WHITE HOUSE— The White House signaled Wednesday that an announcement is near on whether to withhold an unknown portion of $1.3 billion in annual military aid to Egypt. The Obama administration conducted an extended review of assistance in the wake of the ouster of former Islamist president Mohamed Morsi.
After the Morsi ouster last July, the administration avoided making a formal legal determination that would have described his removal as a coup, which would require a total cutoff of aid to the Egyptian government.
At the time, and in subsequent weeks and months, the White House said it would not be wise or in the interests of the United States to abruptly cut off aid.
However, Washington did suspend delivery of several F-16 fighter jets and it canceled joint exercises with Egypt's military.
After a lengthy review, U.S. officials speaking anonymously in media reports said a military aid decision has been made, although assistance for counterterrorism operations will be maintained.
Press secretary Jay Carney repeated a White House denial Wednesday of reports of a total aid cutoff. Any announcement, he said, would come after "diplomatic and congressional notifications" are made.
"We have made clear that we're not going to continue as business as usual. That has been, I think, demonstrated by some of the decisions that have already been made, when it comes to certain military systems, but as to the results of this review that the president asked for, I would have to ask you to wait for us to make that announcement pending the necessary notifications," said Carney.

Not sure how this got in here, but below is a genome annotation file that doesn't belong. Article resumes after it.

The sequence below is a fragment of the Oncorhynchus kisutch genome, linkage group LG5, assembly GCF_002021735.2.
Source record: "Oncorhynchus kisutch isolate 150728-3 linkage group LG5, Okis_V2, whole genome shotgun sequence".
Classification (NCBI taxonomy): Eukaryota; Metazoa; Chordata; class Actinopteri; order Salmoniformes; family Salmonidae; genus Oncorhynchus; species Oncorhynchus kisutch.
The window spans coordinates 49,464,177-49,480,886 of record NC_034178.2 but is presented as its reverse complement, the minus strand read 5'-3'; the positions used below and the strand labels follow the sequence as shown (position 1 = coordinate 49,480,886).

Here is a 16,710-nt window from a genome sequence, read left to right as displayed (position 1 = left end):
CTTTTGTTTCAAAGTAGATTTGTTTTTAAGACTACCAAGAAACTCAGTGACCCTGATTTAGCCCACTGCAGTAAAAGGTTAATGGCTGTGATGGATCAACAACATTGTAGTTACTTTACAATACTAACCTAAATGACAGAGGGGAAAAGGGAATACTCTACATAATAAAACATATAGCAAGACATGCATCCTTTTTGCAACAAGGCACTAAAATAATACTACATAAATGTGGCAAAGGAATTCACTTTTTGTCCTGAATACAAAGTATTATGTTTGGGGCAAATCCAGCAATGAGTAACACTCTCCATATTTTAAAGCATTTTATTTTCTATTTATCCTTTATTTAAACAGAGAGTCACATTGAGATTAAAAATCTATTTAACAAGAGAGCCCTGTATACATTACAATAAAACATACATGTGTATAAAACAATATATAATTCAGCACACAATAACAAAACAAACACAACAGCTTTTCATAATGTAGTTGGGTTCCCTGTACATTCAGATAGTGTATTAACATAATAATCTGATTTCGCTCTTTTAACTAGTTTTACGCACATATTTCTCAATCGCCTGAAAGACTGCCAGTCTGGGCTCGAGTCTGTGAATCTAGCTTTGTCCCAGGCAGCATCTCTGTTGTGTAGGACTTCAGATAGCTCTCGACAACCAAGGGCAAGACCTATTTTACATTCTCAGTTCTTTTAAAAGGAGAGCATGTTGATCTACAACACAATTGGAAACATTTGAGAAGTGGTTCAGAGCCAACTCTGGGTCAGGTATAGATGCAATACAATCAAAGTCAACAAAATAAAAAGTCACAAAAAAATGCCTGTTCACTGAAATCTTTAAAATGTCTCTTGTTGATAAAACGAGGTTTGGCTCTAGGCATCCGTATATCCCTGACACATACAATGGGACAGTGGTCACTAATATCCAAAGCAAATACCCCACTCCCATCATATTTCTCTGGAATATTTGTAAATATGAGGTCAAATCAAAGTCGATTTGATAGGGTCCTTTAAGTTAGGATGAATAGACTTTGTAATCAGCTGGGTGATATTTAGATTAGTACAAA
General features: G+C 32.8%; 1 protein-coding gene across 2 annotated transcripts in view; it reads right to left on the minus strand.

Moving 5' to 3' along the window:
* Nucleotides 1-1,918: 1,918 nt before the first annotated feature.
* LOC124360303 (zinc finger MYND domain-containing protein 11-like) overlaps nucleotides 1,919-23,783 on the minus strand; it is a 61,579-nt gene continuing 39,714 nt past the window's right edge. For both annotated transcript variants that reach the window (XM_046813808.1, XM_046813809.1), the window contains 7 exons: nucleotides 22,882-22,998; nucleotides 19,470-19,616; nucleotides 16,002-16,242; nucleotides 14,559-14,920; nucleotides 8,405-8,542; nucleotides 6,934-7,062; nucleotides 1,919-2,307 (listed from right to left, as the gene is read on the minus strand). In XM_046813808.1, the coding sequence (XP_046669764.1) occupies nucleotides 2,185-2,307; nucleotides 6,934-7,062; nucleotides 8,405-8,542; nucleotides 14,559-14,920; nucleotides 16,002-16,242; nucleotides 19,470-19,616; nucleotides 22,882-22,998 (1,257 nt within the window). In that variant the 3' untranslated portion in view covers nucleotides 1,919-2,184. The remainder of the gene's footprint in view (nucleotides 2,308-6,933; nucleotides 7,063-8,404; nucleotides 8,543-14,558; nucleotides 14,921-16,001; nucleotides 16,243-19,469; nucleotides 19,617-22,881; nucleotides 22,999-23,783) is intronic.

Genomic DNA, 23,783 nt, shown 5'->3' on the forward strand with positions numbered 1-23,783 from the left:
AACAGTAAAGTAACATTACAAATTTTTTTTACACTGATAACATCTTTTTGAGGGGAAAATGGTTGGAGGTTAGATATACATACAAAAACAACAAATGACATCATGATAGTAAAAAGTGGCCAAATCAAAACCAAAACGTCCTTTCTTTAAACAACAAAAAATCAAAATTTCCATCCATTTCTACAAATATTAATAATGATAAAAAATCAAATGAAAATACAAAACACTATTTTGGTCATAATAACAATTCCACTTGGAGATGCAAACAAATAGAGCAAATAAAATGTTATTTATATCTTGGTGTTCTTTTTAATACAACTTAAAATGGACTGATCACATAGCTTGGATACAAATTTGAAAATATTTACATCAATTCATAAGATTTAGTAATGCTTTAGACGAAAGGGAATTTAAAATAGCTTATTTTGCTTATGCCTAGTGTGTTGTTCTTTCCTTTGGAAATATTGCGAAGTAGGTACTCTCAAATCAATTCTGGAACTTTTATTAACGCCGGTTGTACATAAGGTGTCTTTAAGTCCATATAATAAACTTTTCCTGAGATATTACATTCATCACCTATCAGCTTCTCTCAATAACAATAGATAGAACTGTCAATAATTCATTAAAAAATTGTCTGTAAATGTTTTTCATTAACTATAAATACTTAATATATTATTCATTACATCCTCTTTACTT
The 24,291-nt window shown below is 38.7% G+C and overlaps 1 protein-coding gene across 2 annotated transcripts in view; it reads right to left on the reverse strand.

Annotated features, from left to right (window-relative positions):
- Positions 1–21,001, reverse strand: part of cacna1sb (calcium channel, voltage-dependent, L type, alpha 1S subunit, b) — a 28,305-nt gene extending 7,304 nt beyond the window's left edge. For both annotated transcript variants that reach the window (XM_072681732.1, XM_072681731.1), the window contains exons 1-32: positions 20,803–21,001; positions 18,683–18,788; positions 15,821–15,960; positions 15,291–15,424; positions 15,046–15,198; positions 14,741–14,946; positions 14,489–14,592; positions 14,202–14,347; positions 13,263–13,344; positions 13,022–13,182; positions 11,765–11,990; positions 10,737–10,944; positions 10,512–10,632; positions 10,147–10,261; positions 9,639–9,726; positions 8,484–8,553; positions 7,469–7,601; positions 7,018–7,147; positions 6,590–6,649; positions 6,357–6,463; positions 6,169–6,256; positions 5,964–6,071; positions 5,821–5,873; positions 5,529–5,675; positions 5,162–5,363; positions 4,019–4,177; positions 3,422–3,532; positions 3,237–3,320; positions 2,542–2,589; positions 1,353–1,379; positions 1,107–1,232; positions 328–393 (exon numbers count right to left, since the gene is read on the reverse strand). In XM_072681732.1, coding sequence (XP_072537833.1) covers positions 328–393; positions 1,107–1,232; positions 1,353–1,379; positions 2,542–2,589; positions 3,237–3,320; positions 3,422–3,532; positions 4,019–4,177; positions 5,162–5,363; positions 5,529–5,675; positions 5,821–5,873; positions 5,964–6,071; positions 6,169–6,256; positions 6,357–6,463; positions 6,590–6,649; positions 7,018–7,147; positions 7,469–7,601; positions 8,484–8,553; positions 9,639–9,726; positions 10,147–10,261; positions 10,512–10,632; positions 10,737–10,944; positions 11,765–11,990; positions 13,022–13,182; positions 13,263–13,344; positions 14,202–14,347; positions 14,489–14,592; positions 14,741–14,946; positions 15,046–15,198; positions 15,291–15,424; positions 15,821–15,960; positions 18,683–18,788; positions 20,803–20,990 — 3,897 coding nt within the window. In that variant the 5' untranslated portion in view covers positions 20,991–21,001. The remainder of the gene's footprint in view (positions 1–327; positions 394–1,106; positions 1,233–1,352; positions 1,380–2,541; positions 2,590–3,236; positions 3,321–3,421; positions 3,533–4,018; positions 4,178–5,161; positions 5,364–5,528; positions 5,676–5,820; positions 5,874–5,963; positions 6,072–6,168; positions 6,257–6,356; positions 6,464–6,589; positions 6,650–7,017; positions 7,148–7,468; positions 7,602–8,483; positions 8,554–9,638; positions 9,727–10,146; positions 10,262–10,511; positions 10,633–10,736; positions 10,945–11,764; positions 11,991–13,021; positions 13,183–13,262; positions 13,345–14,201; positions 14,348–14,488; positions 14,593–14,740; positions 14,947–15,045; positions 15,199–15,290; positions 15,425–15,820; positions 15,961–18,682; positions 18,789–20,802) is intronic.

In addition to cooperation with Egypt on counterterrorism, the administration emphasizes the importance of helping to sustain Cairo's commitment to the peace treaty with Israel.
Addressing the U.N. General Assembly last month, Obama said events in Egypt, including the ouster of Morsi, demonstrate how hard transitions in the region will be.
Obama said Egypt's interim government made decisions inconsistent with inclusive democracy, and he outlined how he sees the U.S. relationship with Egypt going forward.
"The United States will maintain a constructive relationship with the interim government that promotes core interests, like the Camp David Accords and counter terrorism. We’ll continue support in areas like education that directly benefit the Egyptian people. But we have not proceeded with the delivery of certain military systems, and our support will depend upon Egypt’s progress in pursuing a more democratic path," he said.
U.S. officials quoted in reports said cuts to military aid could be reversed once Egypt returns to a democratically elected government.
There has been renewed violence in recent days in Egypt, where, after the Morsi ouster, authorities launched an increasingly bloody crackdown on the Muslim Brotherhood. Clashes between Brotherhood supporters and security forces have led to at least 1,000 deaths.
The interim government leading Egypt has pledged to hold elections next year. It announced Wednesday that the trial of former president Morsi will begin November 4. He is charged with inciting violence and killing opponents while in office.